Another very important risk factor is male uncircumcision. Uncircumcised men are are high risk or contracting and spreading cervical cancer.
“This is because the top-end layer of their penis that has not been cut off through circumcision serves as a good reservoir for the HPV virus,” Manjuh Florence told News Upfront.
“Cancer is easy to detect in youths than adults, but easy to threat in adults than youths,” Dr. Manjuh Florence declared to journalists during the workshop as she encouraged all and sundry to embrace early screenings.
Cervical cancer develops very slowly. It can take years or even decades for the abnormal changes in the cervix to become invasive cancer cells. Cervical cancer might develop faster in people with weaker immune systems.
“After 24 months, the virus becomes persistent and that is where the problem starts,” Manjuh said.
Cancer is thus preventable during the pre-cancer period of less than 24 months, from infection day (latency period).
One of the reasons for the high rate of cervical cancer in Cameroon is ignorance. Many people are not even aware that it exists. The few that are aware cannot benefit from treatment because of poverty. The government has however come up with options of vaccination which is free, and other organizations in the country like the CBC Health Services are providing free screenings.
To eliminate cervical cancer, all countries must reach and maintain an incidence rate of below four per 100 000 women. Achieving that goal rests on three key pillars and their corresponding targets.
– Vaccination: 90% of girls fully vaccinated with the HPV vaccine by the age of 15;
– Screening: 70% of women screened using a high-performance test by the age of 35, and again by the age of 45;
– Treatment: 90% of women with pre-cancer treated and 90% of women with invasive cancer managed.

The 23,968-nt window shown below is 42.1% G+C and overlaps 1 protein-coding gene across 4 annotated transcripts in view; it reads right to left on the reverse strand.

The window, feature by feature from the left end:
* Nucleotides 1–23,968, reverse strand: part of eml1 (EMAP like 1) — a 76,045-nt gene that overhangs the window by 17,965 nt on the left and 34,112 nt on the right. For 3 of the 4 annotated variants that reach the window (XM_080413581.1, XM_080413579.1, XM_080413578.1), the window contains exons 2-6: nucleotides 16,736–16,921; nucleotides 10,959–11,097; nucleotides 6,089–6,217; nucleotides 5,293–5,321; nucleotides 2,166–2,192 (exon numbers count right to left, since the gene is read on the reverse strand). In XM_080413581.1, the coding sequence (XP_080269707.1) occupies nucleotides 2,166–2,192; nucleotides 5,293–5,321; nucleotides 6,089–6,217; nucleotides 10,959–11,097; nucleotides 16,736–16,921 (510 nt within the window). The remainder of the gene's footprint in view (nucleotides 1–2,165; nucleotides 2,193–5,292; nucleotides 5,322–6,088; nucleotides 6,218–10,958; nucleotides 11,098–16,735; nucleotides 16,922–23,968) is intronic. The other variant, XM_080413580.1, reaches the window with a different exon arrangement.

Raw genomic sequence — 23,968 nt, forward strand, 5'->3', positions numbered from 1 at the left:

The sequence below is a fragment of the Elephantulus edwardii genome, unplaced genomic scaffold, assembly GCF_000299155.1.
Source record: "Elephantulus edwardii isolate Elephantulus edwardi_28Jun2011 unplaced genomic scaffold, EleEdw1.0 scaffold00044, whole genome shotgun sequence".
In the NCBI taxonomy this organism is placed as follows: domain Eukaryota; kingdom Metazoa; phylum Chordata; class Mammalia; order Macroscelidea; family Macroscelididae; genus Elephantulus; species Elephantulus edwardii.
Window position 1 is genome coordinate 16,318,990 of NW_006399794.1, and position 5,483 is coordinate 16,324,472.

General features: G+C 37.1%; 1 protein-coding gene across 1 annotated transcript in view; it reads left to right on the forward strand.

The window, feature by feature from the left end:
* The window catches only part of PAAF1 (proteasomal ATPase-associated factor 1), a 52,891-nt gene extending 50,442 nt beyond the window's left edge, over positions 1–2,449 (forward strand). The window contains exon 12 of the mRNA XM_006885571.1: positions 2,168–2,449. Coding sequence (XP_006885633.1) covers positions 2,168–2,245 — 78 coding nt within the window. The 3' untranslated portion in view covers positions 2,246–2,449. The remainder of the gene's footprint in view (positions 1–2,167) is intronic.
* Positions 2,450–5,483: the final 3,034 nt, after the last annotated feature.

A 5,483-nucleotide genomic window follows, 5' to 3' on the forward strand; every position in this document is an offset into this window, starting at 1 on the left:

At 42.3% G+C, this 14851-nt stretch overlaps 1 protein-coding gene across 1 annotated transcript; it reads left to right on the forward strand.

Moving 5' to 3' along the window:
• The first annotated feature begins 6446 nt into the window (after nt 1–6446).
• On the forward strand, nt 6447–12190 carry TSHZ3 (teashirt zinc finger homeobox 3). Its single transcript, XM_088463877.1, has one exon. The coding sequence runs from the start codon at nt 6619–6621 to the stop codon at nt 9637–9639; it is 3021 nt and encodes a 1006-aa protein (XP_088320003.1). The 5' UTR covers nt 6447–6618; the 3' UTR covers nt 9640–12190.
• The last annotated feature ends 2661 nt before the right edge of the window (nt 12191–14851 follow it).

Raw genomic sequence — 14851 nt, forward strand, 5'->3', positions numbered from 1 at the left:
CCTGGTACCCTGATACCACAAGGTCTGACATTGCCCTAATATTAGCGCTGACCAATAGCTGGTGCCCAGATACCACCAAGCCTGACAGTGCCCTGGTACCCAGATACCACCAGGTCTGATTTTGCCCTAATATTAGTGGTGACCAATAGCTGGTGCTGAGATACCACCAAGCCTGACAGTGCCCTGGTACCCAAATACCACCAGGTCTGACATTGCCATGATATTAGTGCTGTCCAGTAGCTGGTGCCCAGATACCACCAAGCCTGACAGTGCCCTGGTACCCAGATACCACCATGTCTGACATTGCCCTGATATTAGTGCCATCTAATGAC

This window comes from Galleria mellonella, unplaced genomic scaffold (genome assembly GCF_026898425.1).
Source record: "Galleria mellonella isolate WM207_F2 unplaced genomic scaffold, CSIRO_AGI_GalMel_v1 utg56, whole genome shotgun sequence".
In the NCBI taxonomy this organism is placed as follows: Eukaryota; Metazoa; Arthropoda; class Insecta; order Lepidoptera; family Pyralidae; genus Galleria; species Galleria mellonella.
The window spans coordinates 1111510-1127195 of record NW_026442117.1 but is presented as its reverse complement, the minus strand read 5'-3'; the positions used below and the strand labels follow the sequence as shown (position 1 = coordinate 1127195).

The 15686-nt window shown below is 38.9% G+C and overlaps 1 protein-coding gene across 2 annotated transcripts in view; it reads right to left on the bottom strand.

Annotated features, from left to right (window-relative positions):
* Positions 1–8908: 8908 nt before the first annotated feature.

The cervical cancer elimination workshop was organised within the framework of an advocacy to respecting these targets.
The best treatment for cervical cancer is prevention.
Cervical cancer prevention is done in two folds. Primary prevention basically through vaccinations and secondary prevention through screenings and treatment.
“Vaccination is more effective before the first sexual intercourse”, says Dr. Simon Manga from the CBC Health Services.
The different health experts revealed that children are vaccinated from the age of 9 years. Vaccination is free at the age of 9 to both boys and girls.
Vaccination protects the spread and transformation of the HPV virus in humans, reducing the effects to zero, and thus contributes to eliminating the cancer from the body.
If vaccination is duly respected, and by all, the chances of eliminating cervical cancer would be greatly increased, the health experts disclosed during the workshop.
“Each country should meet the 90-70-90 targets by 2030 to get on the path to eliminate cervical cancer,” says Tata Eveline Mayaah, Executive Director of Humanity at Heart International.
The basic challenges in Cameroon are ignorance and poverty.
The government of Cameroon is struggling to raise awareness on cervical cancer.
“The national committee for the fight against cancer is always organising events to sensitize the public on the need to carry out screening test and get vaccinated against cervical cancer “, says Dr. Yaya Adamh, specialist at the national committee.
Sensitization is vital, and the national committee is yet to cover the entire national territory.
“Civil society organizations can assist the government especially in the hinterlands, but finances is another challenge, coupled with difficult access,” Madam Tata Eveline told reporters.
The cost of cancer treatment in Cameroon is also very high. The government is actually subsidizing the treatment but yet much still need to be done.
The cost will really not be a problem if the 90/70/90 target, set by the World Health Organization (WHO) is respected, because it will go a long way to fully eliminate the cancer in the world.